• WikiLeaks cable: US expected Congress bribes in TransCo deal

      The US embassy expected money to change hands in Philippine Congress before it granted a franchise to a consortium in 2007 to operate the Philippine National Transmission Company (TransCo), a cable published by whistleblower group WikiLeaks said.

  • Finance

    • Big Reason to Shut SEC, Start Over: William D. Cohan

      Thanks to Darcy Flynn, a longtime attorney at the Securities and Exchange Commission, we now have all the ammunition we need to do what should have been done years ago: terminate the SEC, with extreme prejudice, and in its place construct a new regulatory watchdog for Wall Street free of obvious conflicts of interest.

      Flynn’s courage has almost been lost in all the recent apocalyptic talk of earthquakes and hurricanes, but a few weeks back he did something remarkable. After raising concerns internally at the SEC last year — and getting nowhere — Flynn went public and alleged in a formal whistleblower complaint that for at least 17 years the SEC “followed a policy of systematically destroying documents” related to what are known as Matters Under Investigation, or MUIs, most of which were focused on possibly illicit or illegal behavior at Wall Street firms. MUIs are the first step in investigating a case that may lead to a formal SEC inquiry.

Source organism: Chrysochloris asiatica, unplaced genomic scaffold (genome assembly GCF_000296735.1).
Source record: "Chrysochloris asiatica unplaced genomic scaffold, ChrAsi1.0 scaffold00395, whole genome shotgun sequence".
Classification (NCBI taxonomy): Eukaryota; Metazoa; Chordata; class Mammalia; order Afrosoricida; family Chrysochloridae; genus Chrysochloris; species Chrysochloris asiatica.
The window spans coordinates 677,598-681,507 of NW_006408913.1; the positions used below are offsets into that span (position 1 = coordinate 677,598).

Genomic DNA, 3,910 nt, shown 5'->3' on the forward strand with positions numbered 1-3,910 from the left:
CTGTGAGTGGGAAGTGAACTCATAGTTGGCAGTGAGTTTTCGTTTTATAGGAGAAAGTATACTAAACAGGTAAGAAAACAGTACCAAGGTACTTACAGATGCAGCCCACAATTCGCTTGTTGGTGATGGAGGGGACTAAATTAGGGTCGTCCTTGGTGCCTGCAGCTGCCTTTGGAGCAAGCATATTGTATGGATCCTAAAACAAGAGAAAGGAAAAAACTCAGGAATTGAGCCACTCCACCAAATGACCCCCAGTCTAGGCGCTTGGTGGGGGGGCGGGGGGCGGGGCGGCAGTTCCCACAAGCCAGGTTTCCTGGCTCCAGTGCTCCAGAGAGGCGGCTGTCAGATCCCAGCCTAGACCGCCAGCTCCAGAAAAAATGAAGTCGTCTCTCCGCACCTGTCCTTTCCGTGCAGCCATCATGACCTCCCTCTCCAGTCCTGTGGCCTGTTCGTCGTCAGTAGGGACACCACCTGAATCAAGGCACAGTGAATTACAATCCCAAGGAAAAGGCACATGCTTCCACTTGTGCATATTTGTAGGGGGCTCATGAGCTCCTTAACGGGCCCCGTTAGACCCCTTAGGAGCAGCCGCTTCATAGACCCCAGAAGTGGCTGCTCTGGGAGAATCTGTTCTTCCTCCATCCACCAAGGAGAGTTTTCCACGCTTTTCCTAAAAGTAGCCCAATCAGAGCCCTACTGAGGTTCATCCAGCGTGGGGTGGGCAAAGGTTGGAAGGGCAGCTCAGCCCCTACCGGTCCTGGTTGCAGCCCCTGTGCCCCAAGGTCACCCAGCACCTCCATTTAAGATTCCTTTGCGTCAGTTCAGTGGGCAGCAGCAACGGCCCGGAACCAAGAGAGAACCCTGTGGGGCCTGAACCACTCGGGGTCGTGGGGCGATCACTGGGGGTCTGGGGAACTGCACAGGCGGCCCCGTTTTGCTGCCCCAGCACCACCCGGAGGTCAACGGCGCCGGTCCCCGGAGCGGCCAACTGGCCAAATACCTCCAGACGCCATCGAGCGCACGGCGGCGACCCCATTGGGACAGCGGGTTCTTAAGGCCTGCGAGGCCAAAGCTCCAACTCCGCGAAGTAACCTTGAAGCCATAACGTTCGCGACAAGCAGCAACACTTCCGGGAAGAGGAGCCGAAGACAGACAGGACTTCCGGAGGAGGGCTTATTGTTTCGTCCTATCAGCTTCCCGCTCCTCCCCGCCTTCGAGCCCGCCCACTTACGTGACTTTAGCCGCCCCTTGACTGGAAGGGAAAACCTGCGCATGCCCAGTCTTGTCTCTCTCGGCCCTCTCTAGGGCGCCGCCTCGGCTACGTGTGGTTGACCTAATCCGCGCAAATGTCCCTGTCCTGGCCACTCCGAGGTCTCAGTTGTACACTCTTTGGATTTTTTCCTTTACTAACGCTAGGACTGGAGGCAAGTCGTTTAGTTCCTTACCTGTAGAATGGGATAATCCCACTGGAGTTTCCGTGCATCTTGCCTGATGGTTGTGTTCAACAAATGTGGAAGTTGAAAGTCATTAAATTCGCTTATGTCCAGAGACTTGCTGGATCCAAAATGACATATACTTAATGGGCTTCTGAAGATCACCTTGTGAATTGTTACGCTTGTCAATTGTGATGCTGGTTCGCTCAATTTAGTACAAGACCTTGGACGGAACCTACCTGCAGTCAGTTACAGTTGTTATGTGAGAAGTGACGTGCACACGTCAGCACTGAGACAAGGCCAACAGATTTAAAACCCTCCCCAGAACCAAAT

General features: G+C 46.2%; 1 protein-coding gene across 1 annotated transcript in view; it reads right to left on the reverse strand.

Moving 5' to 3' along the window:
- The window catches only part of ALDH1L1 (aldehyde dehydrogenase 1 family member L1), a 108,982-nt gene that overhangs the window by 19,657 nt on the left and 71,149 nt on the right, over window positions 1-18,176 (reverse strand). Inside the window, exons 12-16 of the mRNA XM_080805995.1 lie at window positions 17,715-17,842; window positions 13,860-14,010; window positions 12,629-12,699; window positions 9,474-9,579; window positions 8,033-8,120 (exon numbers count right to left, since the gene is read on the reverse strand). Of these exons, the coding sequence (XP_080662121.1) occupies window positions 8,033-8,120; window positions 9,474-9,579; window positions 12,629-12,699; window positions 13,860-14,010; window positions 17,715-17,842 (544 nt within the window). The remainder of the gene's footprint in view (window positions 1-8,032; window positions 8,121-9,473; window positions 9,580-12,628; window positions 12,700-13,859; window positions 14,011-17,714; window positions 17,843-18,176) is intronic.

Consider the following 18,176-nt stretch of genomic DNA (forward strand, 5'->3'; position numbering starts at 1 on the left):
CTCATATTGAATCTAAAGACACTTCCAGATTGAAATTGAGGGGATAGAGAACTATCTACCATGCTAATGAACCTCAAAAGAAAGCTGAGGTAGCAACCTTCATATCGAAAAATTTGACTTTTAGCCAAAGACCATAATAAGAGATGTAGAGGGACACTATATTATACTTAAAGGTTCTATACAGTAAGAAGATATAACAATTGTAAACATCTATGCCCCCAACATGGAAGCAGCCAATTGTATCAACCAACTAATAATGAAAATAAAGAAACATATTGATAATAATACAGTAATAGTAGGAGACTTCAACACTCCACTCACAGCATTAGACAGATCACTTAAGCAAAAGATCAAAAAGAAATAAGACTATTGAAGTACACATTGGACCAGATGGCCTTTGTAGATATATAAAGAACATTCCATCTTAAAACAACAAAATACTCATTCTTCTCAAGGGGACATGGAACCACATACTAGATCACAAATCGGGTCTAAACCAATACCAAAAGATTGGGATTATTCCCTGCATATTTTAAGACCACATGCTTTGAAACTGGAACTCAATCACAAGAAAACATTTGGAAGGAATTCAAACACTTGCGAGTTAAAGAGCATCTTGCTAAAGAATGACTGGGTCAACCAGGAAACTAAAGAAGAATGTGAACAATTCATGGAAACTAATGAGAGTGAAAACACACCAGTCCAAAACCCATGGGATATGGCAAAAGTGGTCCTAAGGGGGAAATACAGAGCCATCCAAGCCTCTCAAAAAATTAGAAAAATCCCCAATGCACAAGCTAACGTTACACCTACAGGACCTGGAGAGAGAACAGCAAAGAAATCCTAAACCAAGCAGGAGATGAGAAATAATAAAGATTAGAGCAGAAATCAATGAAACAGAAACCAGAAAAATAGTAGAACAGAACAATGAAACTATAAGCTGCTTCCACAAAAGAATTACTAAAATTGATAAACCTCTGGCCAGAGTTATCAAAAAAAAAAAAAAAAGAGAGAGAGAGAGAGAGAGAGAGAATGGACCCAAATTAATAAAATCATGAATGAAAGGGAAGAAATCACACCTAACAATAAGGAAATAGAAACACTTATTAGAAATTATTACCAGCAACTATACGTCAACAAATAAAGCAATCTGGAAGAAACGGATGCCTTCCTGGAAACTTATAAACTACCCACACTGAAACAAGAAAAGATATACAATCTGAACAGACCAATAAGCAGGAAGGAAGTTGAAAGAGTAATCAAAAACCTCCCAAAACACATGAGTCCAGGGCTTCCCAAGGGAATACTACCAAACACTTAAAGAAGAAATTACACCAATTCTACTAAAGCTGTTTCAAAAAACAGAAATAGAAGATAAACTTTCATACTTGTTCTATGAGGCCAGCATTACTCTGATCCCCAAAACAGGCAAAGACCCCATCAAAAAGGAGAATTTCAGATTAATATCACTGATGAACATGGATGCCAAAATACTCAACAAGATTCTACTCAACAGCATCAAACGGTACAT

• Matt Taibbi on the SEC and Wall Street

      For the past two decades, according to a whistle-blower at the SEC who recently came forward to Congress, the agency has been systematically destroying records of its preliminary investigations once they are closed.

    • Citigroup, Goldman Big ‘Super Committee’ Donors

      Goldman Sachs(GS), Citigroup(C), JPMorgan Chase(JPM), Bank of America(BAC) and General Electric(GE) all rank in the top 10 organizations in terms of their campaign contributions to a special Congressional committee charged with finding ways to reduce the deficit, according to MapLight.org a nonpartisan organization that studies the relationship between money and politics.

    • Panel tallies massive waste and fraud in wartime U.S. contracts